Serum, in concentrations greater than 1:25, causes a marked inhibition of complement fixation in general and of the Wassermann reaction in particular. The serum protein is probably adsorbed by the colloidally dispersed lipoid-reagin complexes, forming a protective film which prevents the fixation (adsorption) of complement. This inhibition explains the zone phenomenon in complement fixation: a weakly positive serum may give a completely positive reaction in e.g., 1:5 dilution, and yet, because of this serum inhibition, may appear completely negative when tested as whole serum.
The greater sensitivity of the ice box test is due (1) to the fact that the serum inhibition just described is less marked at lower temperature; (2) to the prolonged incubation time, making for greater specific fixation; (3) to a more marked non-specific destruction of complement by antigen; and (4) a spontaneous deterioration in the longer ice box test.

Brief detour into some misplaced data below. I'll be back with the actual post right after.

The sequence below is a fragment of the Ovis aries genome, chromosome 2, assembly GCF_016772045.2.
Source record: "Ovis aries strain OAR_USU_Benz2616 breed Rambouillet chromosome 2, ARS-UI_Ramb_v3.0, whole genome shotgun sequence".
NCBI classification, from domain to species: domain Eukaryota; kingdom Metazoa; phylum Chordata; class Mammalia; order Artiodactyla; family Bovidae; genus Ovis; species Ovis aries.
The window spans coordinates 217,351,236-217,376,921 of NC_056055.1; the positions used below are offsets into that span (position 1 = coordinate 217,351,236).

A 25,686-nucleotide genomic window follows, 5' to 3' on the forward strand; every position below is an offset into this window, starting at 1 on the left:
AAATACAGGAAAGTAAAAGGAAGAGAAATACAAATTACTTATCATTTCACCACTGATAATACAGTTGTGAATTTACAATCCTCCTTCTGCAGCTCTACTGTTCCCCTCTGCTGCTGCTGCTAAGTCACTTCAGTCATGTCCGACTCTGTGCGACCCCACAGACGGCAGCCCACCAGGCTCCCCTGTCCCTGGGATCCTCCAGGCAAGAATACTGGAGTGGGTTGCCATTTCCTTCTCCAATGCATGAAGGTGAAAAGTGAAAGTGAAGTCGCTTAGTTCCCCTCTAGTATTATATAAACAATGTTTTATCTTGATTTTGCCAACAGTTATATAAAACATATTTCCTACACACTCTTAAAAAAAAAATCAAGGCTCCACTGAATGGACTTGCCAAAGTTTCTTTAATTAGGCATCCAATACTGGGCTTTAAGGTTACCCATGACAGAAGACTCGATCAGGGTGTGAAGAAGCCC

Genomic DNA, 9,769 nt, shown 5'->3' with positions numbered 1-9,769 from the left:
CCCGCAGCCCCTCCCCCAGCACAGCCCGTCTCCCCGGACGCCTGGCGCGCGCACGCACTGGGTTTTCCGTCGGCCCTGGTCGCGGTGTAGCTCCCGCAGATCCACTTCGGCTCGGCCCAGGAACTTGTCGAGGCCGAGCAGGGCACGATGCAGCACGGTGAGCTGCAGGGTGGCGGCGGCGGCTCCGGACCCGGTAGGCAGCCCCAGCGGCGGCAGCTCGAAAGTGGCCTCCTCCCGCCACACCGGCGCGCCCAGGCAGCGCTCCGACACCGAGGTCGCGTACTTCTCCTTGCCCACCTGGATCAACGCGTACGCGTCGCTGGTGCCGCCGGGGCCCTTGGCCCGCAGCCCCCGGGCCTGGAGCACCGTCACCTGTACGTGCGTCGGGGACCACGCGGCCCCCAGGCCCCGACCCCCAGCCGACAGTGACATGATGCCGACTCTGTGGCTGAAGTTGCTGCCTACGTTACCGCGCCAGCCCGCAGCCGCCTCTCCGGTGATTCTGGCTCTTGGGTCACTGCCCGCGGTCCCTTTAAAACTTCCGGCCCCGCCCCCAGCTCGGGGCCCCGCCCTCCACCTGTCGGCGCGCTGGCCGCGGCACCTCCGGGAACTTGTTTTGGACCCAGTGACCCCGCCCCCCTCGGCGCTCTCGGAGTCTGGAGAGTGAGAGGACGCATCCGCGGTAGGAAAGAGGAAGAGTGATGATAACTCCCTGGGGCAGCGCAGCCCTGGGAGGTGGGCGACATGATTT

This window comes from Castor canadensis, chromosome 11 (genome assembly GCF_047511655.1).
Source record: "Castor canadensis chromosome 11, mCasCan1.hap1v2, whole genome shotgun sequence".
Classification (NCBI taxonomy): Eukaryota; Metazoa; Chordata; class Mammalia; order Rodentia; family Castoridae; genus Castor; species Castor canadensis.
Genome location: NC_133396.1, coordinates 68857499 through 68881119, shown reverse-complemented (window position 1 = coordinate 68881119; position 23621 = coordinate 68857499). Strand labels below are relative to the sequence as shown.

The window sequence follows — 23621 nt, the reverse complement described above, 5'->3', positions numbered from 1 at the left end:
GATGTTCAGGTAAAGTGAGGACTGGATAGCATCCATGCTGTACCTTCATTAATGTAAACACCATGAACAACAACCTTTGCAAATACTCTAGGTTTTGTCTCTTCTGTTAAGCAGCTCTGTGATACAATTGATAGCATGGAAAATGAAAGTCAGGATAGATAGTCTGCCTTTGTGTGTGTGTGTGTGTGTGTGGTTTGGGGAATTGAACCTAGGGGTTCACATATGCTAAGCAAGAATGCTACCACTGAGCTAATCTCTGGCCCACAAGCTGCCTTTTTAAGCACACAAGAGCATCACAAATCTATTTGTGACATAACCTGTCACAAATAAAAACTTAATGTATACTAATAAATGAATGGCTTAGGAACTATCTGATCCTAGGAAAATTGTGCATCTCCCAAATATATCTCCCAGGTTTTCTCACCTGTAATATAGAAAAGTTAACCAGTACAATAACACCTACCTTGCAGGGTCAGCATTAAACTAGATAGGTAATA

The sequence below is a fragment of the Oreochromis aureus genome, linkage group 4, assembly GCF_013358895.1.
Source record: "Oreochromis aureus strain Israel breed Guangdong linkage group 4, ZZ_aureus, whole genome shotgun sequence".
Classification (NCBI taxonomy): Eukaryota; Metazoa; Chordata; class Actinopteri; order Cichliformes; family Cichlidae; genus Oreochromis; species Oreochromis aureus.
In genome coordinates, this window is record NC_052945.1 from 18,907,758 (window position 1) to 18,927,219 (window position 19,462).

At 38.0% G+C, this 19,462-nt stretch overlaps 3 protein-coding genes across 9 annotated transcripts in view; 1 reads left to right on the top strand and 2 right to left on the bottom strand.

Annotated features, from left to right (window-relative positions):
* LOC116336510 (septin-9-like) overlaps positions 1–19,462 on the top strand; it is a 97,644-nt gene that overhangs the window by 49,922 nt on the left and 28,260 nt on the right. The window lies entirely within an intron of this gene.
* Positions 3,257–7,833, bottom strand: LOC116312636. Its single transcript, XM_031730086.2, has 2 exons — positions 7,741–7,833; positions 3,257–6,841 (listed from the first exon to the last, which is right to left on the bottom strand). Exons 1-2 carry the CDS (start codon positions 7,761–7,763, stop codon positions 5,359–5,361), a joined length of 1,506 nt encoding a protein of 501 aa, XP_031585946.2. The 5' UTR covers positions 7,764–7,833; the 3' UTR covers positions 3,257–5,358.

Because of the inhibition by serum protein in high concentration, a quantitative Wassermann technique involving the use of graded quantities of serum is worthless when carried out at 37°C. Even the ice box test, which is less susceptible to this inhibiting effect, will yield a positive reaction with whole serum only when the circulating reagin exceeds a surprisingly high threshold (six to ten times the quantity which could be detected in dilute serum). It is well known that a negative Wassermann, even by a very sensitive test, does not exclude syphilis: it now appears that a negative Wassermann does not exclude circulating reagin.